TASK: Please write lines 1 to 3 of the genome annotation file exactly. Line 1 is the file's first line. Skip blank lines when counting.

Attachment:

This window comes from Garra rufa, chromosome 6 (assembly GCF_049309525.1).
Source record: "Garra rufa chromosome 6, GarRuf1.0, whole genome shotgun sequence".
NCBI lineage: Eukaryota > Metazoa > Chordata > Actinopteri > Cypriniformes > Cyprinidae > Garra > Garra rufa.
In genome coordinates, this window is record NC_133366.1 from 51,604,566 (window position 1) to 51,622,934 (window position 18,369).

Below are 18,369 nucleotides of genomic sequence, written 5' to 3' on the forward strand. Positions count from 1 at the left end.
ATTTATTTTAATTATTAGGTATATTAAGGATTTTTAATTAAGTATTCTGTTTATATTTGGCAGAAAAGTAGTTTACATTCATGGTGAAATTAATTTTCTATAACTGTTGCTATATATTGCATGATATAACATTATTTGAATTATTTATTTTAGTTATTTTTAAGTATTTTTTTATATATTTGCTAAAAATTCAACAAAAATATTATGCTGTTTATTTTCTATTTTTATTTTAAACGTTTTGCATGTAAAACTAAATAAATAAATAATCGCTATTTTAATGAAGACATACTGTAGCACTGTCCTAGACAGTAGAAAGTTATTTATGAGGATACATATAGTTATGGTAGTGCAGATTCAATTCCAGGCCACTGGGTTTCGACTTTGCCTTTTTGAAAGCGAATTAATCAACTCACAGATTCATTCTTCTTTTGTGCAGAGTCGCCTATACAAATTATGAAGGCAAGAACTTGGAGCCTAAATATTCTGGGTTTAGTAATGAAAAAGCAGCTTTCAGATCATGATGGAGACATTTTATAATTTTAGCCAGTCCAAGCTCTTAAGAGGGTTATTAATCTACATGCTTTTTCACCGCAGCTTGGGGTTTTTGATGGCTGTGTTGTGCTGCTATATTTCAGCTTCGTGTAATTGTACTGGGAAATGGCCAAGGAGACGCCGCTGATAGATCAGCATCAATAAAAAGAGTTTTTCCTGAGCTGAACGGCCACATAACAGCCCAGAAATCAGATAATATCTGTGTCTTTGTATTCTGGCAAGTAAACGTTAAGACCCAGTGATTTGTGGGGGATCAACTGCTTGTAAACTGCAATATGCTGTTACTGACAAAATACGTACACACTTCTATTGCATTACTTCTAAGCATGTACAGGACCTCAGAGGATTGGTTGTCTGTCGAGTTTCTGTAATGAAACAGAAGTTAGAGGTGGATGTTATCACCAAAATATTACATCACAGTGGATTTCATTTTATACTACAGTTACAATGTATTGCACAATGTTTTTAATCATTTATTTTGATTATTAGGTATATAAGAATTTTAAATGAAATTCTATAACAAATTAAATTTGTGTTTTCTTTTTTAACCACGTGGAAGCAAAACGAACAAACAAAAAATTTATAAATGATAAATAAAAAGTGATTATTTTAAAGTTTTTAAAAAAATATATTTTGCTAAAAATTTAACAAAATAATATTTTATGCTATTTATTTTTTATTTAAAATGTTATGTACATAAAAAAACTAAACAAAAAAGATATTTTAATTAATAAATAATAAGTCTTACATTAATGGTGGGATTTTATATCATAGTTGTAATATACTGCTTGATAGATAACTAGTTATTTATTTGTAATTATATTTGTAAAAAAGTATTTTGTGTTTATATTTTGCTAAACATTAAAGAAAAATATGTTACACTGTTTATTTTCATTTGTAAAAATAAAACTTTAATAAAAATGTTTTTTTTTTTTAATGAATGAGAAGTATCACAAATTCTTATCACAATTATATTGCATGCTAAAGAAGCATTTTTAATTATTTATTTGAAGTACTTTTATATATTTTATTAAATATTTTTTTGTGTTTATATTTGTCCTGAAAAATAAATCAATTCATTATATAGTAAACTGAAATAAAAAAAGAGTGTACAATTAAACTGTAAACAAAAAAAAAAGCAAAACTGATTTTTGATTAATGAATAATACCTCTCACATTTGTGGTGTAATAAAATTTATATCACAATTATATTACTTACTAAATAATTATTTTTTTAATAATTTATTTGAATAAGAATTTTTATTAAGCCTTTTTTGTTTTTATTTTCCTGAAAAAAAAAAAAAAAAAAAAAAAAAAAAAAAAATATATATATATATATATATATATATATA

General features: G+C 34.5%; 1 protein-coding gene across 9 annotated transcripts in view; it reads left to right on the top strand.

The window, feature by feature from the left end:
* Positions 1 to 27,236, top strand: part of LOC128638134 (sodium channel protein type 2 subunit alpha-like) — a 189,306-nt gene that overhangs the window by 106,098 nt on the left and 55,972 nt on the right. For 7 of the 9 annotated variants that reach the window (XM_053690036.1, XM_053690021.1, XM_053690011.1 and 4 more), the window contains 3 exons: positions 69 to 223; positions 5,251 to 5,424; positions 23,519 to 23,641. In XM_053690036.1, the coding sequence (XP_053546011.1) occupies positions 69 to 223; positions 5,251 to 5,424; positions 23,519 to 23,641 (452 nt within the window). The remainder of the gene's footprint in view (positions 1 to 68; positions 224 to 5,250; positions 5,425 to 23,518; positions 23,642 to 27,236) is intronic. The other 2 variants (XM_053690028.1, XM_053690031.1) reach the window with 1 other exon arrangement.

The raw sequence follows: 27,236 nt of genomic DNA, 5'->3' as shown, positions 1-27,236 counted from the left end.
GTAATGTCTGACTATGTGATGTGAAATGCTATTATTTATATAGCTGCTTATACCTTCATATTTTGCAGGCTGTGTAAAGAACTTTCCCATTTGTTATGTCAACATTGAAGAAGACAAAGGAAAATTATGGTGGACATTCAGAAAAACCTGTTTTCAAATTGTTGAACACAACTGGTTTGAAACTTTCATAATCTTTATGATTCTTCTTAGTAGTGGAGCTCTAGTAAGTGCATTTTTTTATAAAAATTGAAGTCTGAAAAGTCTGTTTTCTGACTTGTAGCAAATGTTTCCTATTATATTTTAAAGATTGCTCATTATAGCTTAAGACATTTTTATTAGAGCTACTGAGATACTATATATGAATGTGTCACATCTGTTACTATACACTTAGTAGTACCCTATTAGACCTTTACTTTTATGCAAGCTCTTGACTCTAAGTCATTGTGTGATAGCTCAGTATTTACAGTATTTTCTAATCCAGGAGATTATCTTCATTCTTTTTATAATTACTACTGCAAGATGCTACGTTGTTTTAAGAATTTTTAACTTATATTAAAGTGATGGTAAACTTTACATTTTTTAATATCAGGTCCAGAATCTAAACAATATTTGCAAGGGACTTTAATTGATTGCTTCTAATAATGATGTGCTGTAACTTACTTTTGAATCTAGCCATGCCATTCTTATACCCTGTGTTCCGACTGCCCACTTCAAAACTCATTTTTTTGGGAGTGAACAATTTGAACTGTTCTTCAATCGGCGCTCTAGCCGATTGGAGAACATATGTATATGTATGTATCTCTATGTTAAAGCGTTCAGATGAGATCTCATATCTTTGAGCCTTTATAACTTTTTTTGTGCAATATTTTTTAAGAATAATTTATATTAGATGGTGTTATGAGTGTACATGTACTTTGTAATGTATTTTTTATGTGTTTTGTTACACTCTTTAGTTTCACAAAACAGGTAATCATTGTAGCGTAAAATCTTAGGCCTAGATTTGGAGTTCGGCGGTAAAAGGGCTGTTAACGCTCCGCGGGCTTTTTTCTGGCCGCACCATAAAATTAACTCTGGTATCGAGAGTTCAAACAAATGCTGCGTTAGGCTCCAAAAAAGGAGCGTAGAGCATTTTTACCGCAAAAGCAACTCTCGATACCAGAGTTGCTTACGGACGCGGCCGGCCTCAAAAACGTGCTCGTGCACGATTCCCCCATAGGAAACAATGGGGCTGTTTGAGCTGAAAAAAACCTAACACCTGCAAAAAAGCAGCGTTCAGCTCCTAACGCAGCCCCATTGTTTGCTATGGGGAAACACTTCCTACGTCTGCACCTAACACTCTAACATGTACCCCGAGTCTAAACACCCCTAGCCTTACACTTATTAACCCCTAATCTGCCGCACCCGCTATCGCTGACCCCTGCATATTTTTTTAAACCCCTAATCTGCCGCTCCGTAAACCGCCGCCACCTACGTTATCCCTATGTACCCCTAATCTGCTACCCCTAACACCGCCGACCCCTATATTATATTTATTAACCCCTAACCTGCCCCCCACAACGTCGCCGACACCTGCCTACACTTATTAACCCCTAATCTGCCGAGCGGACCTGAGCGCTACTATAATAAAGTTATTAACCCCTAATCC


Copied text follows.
This window comes from Garra rufa, chromosome 6 (assembly GCF_049309525.1).
Source record: "Garra rufa chromosome 6, GarRuf1.0, whole genome shotgun sequence".
NCBI lineage: Eukaryota > Metazoa > Chordata > Actinopteri > Cypriniformes > Cyprinidae > Garra > Garra rufa.